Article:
The following descriptions of policy coverage and features are intended to give customers a basic explanation of insurance terms used on our Website. We are obligated to tell you that wherever these explanations may differ from actual policy language, the policy language always prevails.
Professional Liability Insurance
Also known as Malpractice Insurance or Errors and Omissions (E&O), this coverage protects you and your company in the event a client alleges they have suffered a loss as a result of an error or an omission committed by you in the delivery of your professional services. For example:
- Failure to provide a service
- Improper documentation
- Improper supervision
- Misrepresentation of facts
- Violations of state and federal law (e.g. violation of right to privacy), and many more
Professional Liability covers your organization, your professionals and/or employees in the course of providing professional services to your clients. In addition to paying for covered damages, the policy available through Target also pays for legal defense costs — even if the claim is bogus. Considering that the cost for legal services can quickly add up to thousands of dollars (even hundreds of thousands), defense cost coverage is critical.
General Liability Insurance
This coverage is designed to protect a business from many exposures, including claims that result from 3rd party (i.e., your clients) accidents. For example, a client trips on a ladder and suffers a serious injury. In addition, Most bodily injury and property damage mishaps are covered under General Liability.
While most professional liability policies are “Claims Made and Reported” (see below), Occurrence Policies are occasionally available. Target’s Home Inspectors and Staffing Programs are good examples. There is no difference in coverage on Claims Made vs. Occurrence but there is a significant difference when it comes to claims.
An Occurrence Policy provides coverage for an error or omission that takes place during the policy period, regardless of when the claim is reported. In other words, this type of policy includes protection for any covered claim that may be filed at any time in the future (up to the limits on the policy in force at the time of the incident). The company that provided that in force policy would be responsible for paying the covered claim.
Here’s an example that may help:
Smith Inspection Services purchased a professional liability policy on an Occurrence Policy from the ABC Insurance Company, effective 1/1/2014. In 2015, the agent moved the policy to Target Professional Programs. Smith Inspection was subsequently sued by a client for an inspection error that occurred in June 2014. Since an Occurrence Policy with ABC Insurance Company was in effect at the time this error “occurred,” ABC would be responsible for the claim, up the coverage limits on the policy purchased.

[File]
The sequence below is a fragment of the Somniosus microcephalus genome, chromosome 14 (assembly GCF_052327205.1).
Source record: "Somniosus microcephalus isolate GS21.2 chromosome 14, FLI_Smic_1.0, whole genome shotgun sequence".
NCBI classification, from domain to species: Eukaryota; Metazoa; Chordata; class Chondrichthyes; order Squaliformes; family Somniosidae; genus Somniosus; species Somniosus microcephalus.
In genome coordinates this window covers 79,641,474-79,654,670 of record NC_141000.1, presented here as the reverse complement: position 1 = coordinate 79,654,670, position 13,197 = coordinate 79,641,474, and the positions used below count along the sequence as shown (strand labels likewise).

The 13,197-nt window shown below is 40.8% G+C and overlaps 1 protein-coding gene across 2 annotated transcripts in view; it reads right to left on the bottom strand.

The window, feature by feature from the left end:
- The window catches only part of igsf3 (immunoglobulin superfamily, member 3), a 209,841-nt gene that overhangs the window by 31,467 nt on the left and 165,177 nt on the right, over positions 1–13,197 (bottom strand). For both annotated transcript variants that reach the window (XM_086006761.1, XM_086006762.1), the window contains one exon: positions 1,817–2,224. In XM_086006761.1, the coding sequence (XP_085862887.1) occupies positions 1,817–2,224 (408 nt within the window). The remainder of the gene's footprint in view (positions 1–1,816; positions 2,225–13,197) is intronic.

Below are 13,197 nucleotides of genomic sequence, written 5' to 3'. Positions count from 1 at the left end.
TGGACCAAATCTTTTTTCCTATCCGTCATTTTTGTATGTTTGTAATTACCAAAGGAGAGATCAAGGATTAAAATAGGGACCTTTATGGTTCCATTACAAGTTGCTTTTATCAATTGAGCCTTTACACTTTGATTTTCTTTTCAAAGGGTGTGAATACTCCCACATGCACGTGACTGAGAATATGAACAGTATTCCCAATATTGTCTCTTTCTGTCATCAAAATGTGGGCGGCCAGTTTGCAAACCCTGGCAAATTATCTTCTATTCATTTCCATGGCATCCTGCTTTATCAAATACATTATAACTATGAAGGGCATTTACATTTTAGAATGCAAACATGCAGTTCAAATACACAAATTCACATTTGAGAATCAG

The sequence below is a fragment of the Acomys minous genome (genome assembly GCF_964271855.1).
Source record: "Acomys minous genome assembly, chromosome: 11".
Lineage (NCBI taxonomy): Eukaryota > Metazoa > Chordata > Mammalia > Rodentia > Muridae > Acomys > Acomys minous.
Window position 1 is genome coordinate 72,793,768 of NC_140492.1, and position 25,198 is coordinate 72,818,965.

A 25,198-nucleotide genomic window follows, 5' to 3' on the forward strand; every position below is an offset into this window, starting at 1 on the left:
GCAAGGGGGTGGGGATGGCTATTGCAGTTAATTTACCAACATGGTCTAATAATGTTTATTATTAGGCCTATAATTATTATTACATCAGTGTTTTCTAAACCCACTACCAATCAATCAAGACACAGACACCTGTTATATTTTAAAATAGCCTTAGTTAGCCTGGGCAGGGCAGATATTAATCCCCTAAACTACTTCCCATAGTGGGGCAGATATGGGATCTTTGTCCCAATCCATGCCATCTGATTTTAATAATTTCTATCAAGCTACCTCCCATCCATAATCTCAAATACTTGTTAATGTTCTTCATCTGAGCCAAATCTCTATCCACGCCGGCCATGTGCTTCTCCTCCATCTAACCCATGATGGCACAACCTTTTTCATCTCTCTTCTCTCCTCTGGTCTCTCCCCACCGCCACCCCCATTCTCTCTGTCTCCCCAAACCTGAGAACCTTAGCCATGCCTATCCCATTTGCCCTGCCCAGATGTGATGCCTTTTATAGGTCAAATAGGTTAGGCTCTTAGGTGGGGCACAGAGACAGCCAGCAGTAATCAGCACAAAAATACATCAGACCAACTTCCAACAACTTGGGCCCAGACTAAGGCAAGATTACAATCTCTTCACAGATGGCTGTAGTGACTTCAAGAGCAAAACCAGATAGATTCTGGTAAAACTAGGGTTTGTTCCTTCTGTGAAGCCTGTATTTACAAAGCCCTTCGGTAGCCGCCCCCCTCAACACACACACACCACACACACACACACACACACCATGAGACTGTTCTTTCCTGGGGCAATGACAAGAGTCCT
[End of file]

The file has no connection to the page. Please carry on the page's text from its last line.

Claims Made and Reported Policy
A Claims Made and Reported Policy covers only those negligent acts or omissions that occurred during the policy term and reported to the insurance company during the policy’s twelve month term. Claims for incidents that occurred before the policy’s effective date, or reported after the policy’s expiration date would not be covered — unless the insured had also purchased optional Prior Acts Coverage and / or an Extended Reporting Period (see below).
Prior Acts Coverage / Retroactive Date
Because there is often a lag between the time services are rendered and when a potential claim is made known, Prior Acts provides coverage for errors or omissions claims that arise from services rendered prior to the current policy’s effective date. The Retroactive Date is the date back to which Prior Acts Coverage is effective.
Here’s an example that may help:
If the term of a claims made policy is from January 1, 2015 – January 1, 2016, and the insured has Prior Acts Coverage with a retroactive date back to January 1, 2010, the current insurance company would be responsible for claims that occurred anytime after 1/1/10 if those claims are reported during the policy term (1/1/15 – 1/1/16). Because the insurance company is accepting exposure for a longer period of time, there is an additional premium for Prior Acts Coverage.
Extended Reporting Period (ERP)
You may know this as “Tail Coverage.” Almost the opposite of Prior Acts Coverage, an ERP extends the time during which a negligent act or omission that occurred during the policy term can be reported as a claim to the insurance company. With an ERP, claims that would have been covered if reported during the policy term are instead covered during the term of the ERP.
Retention vs. Deductible
A “retention” is similar to a “deductible” but varies in the way the amount is paid. On a policy with a retention, the insured must pay the retention amount before the insurance company pays for the covered loss. On a policy with a deductible, the insurance company’s payment for a covered loss excludes the deductible amount (and the insured does not pay the deductible amount in advance).